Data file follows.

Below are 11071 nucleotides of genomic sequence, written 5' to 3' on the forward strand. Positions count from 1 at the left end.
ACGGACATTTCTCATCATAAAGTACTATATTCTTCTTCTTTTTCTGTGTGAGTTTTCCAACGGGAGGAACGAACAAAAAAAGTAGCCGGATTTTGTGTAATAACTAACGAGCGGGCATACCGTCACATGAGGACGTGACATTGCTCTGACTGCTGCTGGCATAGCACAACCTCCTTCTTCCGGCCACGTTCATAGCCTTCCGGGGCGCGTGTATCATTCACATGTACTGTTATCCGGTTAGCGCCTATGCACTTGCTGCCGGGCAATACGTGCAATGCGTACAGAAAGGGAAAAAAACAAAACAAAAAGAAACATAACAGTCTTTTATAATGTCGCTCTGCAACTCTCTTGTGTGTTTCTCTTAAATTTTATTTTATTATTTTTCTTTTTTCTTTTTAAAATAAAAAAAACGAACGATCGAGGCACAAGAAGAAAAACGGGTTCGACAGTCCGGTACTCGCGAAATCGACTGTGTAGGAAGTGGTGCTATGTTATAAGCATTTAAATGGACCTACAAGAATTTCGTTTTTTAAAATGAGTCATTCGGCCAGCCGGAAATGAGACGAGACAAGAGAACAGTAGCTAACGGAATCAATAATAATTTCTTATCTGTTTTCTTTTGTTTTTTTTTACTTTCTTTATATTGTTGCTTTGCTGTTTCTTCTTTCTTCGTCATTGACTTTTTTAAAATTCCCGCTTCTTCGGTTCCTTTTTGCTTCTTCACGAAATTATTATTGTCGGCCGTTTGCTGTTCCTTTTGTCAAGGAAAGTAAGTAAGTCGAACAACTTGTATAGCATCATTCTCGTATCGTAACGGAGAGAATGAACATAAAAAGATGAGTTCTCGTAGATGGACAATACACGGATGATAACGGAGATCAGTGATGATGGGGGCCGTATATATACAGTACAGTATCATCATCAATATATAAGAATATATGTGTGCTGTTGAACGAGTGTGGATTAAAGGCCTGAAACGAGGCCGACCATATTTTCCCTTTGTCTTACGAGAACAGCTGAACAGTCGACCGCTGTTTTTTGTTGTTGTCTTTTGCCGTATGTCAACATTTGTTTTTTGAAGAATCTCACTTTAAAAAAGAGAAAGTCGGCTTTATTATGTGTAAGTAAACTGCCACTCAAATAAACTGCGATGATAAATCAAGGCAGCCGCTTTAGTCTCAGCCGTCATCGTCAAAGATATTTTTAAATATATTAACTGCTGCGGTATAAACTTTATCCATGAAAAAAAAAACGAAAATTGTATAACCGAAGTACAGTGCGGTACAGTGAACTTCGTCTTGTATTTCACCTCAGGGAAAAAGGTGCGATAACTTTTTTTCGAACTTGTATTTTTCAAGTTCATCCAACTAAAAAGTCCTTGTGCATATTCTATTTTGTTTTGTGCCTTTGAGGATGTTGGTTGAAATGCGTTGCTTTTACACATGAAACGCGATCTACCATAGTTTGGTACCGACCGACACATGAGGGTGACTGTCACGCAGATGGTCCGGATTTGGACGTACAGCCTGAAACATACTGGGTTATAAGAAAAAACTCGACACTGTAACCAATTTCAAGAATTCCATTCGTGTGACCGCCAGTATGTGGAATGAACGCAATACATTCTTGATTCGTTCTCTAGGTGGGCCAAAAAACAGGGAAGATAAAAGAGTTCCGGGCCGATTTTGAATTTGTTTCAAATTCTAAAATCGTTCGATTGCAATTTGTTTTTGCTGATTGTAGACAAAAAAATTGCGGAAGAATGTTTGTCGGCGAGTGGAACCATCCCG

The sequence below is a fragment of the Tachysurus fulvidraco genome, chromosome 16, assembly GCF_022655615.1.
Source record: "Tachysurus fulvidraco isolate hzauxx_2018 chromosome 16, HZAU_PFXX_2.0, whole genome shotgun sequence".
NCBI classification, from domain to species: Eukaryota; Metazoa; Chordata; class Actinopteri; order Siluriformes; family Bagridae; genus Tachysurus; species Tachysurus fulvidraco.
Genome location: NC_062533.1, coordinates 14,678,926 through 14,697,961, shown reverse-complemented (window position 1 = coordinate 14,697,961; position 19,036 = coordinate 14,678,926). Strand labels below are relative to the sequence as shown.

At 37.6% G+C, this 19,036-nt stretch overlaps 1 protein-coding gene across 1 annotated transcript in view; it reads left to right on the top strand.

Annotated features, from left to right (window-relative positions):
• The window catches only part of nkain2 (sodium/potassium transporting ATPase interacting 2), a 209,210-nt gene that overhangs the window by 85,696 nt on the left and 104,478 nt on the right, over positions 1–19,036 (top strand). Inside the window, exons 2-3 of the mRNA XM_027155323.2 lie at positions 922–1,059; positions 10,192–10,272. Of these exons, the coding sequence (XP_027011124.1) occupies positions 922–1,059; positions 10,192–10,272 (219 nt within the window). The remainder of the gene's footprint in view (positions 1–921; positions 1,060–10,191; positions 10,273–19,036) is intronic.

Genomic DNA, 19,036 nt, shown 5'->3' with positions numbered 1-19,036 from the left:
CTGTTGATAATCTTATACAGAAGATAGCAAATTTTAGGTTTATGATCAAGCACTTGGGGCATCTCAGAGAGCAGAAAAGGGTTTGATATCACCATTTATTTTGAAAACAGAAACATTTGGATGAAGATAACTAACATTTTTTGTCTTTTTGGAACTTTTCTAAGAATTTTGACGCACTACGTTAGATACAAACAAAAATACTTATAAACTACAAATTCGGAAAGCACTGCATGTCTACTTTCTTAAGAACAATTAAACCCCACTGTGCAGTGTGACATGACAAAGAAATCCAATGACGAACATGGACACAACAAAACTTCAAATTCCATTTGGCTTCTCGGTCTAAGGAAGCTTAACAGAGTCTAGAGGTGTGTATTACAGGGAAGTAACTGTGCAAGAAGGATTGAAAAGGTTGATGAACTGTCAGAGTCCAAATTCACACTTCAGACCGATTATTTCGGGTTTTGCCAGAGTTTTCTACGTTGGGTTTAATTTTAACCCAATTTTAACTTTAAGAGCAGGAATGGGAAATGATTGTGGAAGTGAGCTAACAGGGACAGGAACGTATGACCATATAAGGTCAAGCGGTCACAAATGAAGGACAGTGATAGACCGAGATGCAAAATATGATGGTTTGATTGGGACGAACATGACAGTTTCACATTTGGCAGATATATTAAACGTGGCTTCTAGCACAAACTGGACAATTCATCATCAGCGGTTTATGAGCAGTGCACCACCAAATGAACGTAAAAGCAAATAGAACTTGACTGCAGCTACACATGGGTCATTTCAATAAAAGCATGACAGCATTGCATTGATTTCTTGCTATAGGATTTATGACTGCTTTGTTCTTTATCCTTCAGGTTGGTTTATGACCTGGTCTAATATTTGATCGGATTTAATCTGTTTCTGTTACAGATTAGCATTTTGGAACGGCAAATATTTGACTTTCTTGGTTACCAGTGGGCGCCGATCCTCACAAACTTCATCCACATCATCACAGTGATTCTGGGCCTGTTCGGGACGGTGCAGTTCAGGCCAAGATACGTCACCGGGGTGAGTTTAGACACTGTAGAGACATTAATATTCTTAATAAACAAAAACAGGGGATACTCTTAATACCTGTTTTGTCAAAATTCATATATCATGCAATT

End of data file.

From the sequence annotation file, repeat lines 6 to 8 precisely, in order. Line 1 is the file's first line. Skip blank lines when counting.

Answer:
Genome location: NC_062533.1, coordinates 14,678,926 through 14,697,961, shown reverse-complemented (window position 1 = coordinate 14,697,961; position 19,036 = coordinate 14,678,926). Strand labels below are relative to the sequence as shown.

At 37.6% G+C, this 19,036-nt stretch overlaps 1 protein-coding gene across 1 annotated transcript in view; it reads left to right on the top strand.

Annotated features, from left to right (window-relative positions):